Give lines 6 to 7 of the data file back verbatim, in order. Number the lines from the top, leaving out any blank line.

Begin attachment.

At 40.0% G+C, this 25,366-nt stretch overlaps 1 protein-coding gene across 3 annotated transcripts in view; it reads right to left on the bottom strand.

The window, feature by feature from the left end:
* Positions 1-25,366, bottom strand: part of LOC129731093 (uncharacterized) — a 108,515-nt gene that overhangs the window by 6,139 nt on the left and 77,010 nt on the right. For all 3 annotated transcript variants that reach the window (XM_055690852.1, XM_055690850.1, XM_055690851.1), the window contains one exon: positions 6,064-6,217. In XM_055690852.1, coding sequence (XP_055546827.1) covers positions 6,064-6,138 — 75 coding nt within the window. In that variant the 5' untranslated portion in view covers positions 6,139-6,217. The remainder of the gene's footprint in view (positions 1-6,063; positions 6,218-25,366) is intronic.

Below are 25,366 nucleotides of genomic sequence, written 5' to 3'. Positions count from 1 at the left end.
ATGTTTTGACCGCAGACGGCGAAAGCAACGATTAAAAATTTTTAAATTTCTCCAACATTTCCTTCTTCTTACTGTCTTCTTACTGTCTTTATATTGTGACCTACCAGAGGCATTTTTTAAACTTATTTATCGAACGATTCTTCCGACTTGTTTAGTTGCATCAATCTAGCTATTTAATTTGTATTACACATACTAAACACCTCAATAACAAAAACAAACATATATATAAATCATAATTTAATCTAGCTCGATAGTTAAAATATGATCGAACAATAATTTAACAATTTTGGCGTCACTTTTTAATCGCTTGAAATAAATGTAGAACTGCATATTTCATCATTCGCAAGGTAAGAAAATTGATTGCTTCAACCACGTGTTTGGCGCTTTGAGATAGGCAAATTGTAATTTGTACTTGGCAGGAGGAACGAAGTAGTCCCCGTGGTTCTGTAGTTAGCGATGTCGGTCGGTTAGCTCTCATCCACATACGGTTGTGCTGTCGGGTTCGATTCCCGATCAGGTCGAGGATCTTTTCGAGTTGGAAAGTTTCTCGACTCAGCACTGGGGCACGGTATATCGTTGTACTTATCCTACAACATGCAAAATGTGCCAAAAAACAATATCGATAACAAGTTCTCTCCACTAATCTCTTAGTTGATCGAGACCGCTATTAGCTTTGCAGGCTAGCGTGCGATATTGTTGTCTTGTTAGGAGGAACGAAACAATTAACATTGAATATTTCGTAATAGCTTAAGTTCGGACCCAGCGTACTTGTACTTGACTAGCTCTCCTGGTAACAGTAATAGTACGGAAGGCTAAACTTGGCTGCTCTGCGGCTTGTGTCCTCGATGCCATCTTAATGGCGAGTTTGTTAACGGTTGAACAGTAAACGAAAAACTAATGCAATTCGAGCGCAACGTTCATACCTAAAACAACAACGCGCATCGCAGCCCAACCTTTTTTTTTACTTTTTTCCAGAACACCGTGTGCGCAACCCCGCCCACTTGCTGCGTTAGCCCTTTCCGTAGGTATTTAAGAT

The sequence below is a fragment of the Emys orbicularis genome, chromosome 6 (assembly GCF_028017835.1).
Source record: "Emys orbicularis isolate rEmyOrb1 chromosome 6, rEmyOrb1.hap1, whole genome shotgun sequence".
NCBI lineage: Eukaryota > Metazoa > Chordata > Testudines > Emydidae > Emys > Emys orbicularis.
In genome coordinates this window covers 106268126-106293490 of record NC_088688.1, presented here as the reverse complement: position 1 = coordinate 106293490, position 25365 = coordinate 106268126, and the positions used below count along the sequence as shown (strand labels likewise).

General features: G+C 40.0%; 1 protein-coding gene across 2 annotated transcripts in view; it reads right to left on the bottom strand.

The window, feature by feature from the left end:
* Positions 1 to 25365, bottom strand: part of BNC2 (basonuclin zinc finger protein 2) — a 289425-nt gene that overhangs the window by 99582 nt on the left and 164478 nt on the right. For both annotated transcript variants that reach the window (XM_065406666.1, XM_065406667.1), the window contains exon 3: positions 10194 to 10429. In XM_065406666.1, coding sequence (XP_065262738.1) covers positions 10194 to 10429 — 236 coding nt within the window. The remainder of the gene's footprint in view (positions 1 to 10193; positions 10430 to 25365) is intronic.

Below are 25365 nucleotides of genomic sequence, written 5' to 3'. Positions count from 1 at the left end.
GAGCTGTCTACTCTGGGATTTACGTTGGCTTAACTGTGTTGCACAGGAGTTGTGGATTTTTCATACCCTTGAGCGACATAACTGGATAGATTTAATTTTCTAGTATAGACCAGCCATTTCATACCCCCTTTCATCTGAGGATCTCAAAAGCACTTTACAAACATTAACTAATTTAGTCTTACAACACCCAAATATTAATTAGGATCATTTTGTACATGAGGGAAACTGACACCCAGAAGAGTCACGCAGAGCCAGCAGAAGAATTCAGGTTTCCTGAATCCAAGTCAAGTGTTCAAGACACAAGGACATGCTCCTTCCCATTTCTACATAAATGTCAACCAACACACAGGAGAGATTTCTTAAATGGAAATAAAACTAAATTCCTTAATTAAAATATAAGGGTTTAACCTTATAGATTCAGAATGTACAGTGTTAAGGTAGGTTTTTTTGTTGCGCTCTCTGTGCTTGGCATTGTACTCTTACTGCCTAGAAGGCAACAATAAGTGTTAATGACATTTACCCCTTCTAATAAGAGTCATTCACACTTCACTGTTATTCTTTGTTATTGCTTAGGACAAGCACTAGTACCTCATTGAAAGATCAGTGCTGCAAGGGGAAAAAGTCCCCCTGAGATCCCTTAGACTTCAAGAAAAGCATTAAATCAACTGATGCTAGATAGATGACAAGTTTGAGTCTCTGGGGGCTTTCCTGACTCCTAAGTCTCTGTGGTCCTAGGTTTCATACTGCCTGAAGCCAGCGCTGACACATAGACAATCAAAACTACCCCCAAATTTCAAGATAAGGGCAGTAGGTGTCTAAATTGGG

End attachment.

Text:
The sequence below is a fragment of the Emys orbicularis genome, chromosome 6 (assembly GCF_028017835.1).
Source record: "Emys orbicularis isolate rEmyOrb1 chromosome 6, rEmyOrb1.hap1, whole genome shotgun sequence".